Rhetoric and reality?
I never imagined that my first official duty as ADPH President would be a call to the Director General at the Department of Health about the £200m cut to the local authority public health grant in England. I am aware of the severe cuts to budgets in Northern Ireland, financial pressures in Scotland and Wales as well as drastically reduced budgets elsewhere within the wider public health system in England. It seems the rhetoric of investing in prevention is not always matched by economic realities.
The Department of Health consultation is now out [Click here] and it goes without saying that we need a strong response from councils and as many of our partners as possible. In particular we need to provide evidence on how this will impact on health outcomes, on NHS services and on costs to the health and social care economy. Whilst the consultation is limited to England, colleagues across the UK will have produced evidence we can use. In turn I’m sure DsPH in England will return the favour and share the learning from managing these cuts.
I have been struck by the unanimous view from all the leaders I have spoken to that these cuts are at best unfortunate and at worst disastrous. Duncan Selbie specifically asked me to convey his disappointment at the cut and his admiration for DsPH dealing with an extremely difficult situation.
As you would expect, myself and the ADPH team have been lobbying both behind the scenes and in public. I know that many DsPH have been rallying the troops within their own localities and this is invaluable. The £200m was announced in parliament and can’t be retracted, but we want to ensure that budgets which support prevention are not cut again.
As DsPH we are, perhaps unfortunately, skilled at salvaging some good things out of difficult situations. Several of you have told me that this cut has escalated conversations with NHS partners about their role in prevention. The NHS England Five Year Forward View sets out ambitions to save money, improve health and increase quality. There are actions the NHS could take on issues like tobacco and alcohol that would tick all these boxes. Again I’m sure DsPH across the UK will have great examples to share.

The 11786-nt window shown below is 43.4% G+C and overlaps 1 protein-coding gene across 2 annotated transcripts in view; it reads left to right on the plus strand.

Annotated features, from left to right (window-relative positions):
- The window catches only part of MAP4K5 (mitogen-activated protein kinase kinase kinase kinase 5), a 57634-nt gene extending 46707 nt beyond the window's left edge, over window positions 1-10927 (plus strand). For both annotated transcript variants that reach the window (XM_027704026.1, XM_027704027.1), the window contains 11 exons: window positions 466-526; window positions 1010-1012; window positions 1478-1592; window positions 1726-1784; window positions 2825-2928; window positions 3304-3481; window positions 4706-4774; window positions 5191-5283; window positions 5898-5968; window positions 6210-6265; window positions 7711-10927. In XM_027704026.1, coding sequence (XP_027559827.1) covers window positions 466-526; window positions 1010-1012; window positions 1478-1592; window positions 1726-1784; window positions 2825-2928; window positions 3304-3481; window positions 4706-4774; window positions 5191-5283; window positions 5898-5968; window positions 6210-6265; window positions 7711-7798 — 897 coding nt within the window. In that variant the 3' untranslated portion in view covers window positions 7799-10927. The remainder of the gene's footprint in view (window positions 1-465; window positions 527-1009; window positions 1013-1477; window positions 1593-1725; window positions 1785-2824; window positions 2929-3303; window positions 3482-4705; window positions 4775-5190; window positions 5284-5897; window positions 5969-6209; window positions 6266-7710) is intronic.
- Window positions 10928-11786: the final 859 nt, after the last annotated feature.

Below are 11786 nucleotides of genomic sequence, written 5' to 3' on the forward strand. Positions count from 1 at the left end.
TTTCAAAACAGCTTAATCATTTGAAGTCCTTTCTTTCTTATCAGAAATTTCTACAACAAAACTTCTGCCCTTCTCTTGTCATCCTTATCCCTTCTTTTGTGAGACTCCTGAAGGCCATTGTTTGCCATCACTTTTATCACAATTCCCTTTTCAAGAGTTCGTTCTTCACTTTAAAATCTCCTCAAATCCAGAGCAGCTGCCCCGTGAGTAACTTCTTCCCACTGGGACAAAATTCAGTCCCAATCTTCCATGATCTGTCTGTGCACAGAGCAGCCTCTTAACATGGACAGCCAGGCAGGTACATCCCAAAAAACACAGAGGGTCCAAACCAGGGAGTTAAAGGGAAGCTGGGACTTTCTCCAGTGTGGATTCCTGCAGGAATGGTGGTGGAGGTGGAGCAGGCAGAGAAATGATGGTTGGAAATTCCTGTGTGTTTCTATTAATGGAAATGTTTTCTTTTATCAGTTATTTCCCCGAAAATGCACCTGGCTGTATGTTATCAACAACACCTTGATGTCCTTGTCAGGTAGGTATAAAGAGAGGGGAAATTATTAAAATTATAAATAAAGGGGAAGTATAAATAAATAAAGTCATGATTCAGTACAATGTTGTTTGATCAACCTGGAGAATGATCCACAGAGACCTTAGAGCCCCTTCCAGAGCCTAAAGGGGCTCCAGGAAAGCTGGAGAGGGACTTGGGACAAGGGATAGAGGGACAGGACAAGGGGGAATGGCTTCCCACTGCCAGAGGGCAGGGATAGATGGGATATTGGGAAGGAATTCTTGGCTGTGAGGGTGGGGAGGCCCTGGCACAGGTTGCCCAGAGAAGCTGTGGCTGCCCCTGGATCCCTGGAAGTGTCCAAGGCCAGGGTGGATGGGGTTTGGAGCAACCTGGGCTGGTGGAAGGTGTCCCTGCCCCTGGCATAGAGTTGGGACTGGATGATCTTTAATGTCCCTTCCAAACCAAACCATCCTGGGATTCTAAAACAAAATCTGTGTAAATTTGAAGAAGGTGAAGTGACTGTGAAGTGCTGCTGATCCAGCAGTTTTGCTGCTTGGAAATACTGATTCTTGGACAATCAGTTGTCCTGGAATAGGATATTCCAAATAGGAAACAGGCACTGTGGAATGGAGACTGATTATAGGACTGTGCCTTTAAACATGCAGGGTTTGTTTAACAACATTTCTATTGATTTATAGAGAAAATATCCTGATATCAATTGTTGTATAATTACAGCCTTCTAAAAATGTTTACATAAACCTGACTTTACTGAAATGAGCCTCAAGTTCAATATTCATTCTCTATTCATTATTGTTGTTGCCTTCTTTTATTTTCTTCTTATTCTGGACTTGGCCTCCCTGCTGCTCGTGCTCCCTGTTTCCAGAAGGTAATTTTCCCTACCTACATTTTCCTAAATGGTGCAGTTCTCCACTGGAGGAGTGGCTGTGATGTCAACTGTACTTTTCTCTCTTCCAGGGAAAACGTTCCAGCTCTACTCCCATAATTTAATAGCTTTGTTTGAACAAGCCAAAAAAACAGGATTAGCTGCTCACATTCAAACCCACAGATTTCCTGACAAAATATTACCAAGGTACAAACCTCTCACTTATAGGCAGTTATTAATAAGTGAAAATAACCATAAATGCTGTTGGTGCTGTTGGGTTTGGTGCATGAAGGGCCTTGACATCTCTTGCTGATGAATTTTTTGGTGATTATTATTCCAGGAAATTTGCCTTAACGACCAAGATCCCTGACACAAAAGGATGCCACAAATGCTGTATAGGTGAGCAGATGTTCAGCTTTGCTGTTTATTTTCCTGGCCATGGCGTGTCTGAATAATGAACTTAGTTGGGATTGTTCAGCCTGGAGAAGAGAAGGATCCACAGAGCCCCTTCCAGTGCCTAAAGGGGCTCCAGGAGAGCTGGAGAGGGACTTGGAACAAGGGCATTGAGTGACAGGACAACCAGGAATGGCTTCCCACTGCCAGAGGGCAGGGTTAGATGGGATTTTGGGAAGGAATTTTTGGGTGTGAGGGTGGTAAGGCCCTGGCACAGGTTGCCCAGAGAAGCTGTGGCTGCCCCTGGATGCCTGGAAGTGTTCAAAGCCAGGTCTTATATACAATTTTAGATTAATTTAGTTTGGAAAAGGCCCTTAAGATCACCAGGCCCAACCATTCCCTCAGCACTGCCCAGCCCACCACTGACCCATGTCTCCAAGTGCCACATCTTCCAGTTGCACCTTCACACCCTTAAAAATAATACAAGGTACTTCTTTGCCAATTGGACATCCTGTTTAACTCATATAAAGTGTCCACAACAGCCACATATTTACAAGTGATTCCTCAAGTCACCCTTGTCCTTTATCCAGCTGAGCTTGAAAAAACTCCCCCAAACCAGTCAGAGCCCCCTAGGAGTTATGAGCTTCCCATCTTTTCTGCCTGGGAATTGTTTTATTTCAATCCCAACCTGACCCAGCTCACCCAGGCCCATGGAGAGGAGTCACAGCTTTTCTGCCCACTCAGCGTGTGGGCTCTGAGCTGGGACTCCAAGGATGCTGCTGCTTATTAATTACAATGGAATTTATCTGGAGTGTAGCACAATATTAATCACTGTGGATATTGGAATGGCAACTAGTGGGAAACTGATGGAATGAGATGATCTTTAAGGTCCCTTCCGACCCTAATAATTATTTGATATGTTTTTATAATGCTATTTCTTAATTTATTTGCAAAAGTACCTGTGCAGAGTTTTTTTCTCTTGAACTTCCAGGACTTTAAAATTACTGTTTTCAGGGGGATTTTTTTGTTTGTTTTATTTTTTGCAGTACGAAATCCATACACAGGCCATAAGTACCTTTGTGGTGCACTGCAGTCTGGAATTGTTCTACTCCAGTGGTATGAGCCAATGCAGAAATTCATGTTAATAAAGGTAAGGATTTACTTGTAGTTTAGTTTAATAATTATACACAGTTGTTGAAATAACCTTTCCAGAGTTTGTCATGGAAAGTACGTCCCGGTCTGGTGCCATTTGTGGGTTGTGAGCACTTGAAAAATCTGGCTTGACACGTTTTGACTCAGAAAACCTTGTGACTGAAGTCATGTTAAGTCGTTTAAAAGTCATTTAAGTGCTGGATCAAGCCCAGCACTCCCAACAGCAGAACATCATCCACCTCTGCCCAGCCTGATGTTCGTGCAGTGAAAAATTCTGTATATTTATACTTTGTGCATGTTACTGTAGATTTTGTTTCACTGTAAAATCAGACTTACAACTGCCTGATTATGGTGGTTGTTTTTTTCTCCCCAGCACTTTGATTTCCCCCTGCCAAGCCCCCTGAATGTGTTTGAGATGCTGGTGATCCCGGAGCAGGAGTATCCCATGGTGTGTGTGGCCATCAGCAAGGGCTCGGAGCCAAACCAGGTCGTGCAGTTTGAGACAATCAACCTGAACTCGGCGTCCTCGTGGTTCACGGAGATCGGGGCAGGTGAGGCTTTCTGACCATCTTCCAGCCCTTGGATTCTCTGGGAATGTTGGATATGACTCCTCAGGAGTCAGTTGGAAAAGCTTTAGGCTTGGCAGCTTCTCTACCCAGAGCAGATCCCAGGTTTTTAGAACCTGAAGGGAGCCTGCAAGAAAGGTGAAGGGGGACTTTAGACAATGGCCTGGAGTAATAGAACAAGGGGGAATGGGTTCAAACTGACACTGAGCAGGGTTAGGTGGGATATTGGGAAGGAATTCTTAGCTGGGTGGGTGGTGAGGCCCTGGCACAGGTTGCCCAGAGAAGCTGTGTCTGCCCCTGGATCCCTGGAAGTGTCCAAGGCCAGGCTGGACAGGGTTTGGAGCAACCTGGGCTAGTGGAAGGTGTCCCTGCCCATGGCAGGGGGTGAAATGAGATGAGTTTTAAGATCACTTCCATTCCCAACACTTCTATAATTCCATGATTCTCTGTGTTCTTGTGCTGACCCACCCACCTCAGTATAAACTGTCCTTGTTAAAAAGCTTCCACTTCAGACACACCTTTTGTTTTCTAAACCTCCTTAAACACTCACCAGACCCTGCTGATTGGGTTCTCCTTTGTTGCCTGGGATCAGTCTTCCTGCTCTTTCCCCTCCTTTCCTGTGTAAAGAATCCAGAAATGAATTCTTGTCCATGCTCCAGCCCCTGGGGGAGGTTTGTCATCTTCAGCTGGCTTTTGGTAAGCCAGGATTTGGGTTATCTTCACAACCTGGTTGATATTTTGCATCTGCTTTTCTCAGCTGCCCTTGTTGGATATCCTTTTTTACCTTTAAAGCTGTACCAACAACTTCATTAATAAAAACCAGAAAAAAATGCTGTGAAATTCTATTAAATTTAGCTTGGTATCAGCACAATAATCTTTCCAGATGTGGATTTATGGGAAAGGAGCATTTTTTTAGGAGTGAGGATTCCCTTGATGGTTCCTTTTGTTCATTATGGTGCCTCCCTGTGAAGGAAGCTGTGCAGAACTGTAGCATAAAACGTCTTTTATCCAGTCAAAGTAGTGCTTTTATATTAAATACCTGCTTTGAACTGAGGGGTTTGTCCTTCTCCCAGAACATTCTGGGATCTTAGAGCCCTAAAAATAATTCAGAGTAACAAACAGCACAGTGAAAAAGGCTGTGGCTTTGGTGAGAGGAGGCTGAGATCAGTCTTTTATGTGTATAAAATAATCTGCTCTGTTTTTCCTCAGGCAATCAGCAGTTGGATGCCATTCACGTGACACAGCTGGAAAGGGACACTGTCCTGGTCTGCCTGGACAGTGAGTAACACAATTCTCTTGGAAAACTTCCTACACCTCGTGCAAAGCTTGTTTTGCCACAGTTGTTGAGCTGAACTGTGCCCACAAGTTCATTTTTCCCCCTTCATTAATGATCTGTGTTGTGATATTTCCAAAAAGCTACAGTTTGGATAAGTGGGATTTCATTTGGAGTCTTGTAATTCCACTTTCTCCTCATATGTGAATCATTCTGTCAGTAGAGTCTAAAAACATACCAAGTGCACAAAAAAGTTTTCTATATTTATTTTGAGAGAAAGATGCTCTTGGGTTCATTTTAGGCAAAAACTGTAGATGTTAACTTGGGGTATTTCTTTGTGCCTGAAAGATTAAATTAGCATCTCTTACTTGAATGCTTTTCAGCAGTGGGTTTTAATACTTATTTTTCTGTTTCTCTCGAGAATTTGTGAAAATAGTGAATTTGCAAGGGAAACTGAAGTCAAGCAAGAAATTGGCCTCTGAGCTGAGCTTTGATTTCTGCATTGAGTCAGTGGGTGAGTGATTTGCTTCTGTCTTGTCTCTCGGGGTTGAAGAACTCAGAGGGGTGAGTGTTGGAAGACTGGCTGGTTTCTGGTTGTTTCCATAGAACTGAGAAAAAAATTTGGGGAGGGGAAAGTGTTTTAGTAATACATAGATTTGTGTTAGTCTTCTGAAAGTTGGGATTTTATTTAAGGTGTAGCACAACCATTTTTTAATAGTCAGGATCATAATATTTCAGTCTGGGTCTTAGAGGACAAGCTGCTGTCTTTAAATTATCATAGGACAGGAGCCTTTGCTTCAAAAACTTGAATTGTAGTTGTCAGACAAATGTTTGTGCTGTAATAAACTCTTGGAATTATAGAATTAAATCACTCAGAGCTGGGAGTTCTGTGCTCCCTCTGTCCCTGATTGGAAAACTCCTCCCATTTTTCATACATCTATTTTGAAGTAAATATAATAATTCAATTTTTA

Ahead of this autumn’s Comprehensive Spending Review, and equivalent processes across the UK, we need to gather and present the evidence that our work improves health and saves the system money.
We also need a strong narrative. I’ve been struck that whilst many people use the word prevention the meaning can vary wildly. Our narrative needs to capture our role in delivering effective population based prevention work in its widest sense. The ADPH Council has its final development session on 15-16 July and will do some further work on this.
On a personal note, despite having to deal with difficult circumstances, I’ve enjoyed my first month as President. I have found that ADPH is very well regarded by the powers that be and as a result I’ve been listened to. I’ve appreciated the messages of support from DsPH and I look forward to meeting more of you over the coming months. I have spoken at several national meetings and in every case making the point about investing in prevention and the pivotal role of the DPH. I have also set the ball rolling on some further guidance from the LGA on the role on local government on some important health issues. Finally I have started the conversation with our trainees about getting them exposed to and involved with ADPH. The aim is to inspire them to aspire to be our successors. As a by-product of this I’ve arranged for one of our trainees to do some work for England’s CMO in WHO in Geneva. I have to confess to being more than a tad jealous.
Please let me know if you think there is anything else I could usefully be doing. My time is limited, but unless you tell me I will never know. I want to make sure my ambition to represent you effectively is a reality and not just rhetoric.